News of Donbas chief editor Oleksiy Matsuka commends the new authorities for their achievements in the humanitarian dimension – that the bridge in Stanytsia Luhanska is being built and that residents of the occupied territories now have hope of receiving Ukrainian pensions.
At the same time, Mariya Ionova, an MP from Petro Poroshenko’s European Solidarity questions the price of these achievements by citing the fact that the new bridge would be “wide enough for tanks to [pass]”, which was one of Russia’s conditions.
Speaking on behalf of the people of the Donbas, Matsuka praises Volodymyr Zelenskyy’s conversation with people from the other side. The journalist believes “these people finally heard a clear signal from Kyiv that they are a part of Ukraine.” Admitting that “the fast steps on the political track” cause Ukrainians to fear the next moves, he notes that the release of political prisoners and Ukrainian sailors was another “positive experience.”
Ionova, on the other hand, urges to see the whole picture of the circumstances in which the Minsk Protocol was signed: both parts were agreed in the aftermath of the two cauldrons where the Ukrainian military suffered the heaviest losses: Ilovaisk and Debaltseve. She stresses that the approach taken by the previous president stipulated for security issues to be primary and only guarantees on them could pave the way for the political part of the Minsk agreements.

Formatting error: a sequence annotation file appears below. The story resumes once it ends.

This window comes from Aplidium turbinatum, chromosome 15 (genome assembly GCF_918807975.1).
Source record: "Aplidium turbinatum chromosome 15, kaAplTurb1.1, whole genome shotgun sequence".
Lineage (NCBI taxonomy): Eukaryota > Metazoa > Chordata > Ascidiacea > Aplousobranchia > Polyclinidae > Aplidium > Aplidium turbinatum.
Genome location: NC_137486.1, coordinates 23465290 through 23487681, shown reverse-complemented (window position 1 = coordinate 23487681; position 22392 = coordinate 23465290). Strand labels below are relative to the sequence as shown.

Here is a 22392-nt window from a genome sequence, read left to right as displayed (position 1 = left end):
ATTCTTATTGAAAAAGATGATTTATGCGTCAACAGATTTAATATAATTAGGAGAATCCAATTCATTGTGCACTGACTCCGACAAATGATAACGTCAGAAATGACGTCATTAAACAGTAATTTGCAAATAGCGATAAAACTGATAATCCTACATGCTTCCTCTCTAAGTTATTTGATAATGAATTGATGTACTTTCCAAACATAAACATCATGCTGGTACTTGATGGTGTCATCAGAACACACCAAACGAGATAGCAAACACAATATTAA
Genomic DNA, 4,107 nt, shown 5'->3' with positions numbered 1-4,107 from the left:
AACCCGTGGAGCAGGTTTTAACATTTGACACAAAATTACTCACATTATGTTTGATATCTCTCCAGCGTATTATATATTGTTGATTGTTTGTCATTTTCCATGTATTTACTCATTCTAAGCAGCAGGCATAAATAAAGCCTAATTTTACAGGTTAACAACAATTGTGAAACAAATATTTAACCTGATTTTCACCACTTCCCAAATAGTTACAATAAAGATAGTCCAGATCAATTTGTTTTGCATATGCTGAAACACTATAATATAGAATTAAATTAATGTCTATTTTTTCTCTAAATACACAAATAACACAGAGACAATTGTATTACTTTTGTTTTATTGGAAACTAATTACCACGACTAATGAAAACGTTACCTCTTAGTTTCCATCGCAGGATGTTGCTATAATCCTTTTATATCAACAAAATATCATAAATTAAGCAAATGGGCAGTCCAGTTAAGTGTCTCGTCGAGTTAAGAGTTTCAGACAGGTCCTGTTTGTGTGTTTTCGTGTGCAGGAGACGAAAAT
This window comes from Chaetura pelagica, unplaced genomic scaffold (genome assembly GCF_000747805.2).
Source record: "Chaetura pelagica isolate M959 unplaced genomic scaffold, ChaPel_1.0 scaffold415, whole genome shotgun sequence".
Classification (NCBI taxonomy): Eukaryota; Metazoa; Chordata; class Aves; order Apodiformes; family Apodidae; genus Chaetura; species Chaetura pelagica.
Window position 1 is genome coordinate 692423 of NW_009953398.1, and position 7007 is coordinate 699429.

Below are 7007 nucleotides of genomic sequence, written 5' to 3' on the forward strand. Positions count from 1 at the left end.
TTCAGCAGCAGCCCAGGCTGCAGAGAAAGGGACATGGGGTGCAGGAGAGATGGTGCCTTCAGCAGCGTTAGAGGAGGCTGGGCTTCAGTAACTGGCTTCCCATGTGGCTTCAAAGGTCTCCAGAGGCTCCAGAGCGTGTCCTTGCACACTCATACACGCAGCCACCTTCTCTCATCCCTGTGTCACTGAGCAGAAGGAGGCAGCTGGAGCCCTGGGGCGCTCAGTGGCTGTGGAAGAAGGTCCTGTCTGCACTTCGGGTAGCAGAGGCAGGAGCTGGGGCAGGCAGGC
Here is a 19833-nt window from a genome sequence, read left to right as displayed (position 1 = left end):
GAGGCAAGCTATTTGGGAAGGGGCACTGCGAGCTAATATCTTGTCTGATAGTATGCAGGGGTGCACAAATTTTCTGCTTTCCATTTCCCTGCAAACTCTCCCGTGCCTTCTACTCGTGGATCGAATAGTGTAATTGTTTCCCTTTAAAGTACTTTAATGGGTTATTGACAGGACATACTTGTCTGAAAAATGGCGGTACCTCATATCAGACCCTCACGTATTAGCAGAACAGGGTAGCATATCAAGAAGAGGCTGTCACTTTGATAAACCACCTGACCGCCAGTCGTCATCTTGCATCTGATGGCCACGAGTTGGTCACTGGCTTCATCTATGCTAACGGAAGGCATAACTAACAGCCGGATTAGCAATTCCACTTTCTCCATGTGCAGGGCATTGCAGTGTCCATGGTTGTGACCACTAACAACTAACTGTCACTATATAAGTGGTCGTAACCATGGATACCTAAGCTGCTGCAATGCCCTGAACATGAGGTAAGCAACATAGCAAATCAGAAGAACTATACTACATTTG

The MP believes that the whole issue is “lack of communication” and adds that on top of that the different messages coming from Zelenskyy’s team confuse people – “they [fail to] understand the picture and the chronology of the events”. Another thing that worries her is that Ukraine only hears about guarantees from one side, with the head of state taking responsibility for the fate of inhabitants of settlements where disengagement of forces will take place: Zolote, Petrivske and Stanytsia Luhanska. Ionova emphasizes there have been “no guarantees [with regard to] security issues from the Russian Federation”.
Matsuka admits that despite Zelenskyy’s frequent promises that he would never surrender Ukraine, a substantial part of the society finds it “difficult to trust him”. He proceeds to draw attention to the fact that no arguments have been voiced that would be used to convince Vladimir Putin at the Normandy format summit. At the same time, he notes despite the mixed views on the upcoming disengagement from the residents of the affected villages in the Donbas, what these people ultimately want is peace and satisfaction of their primary needs.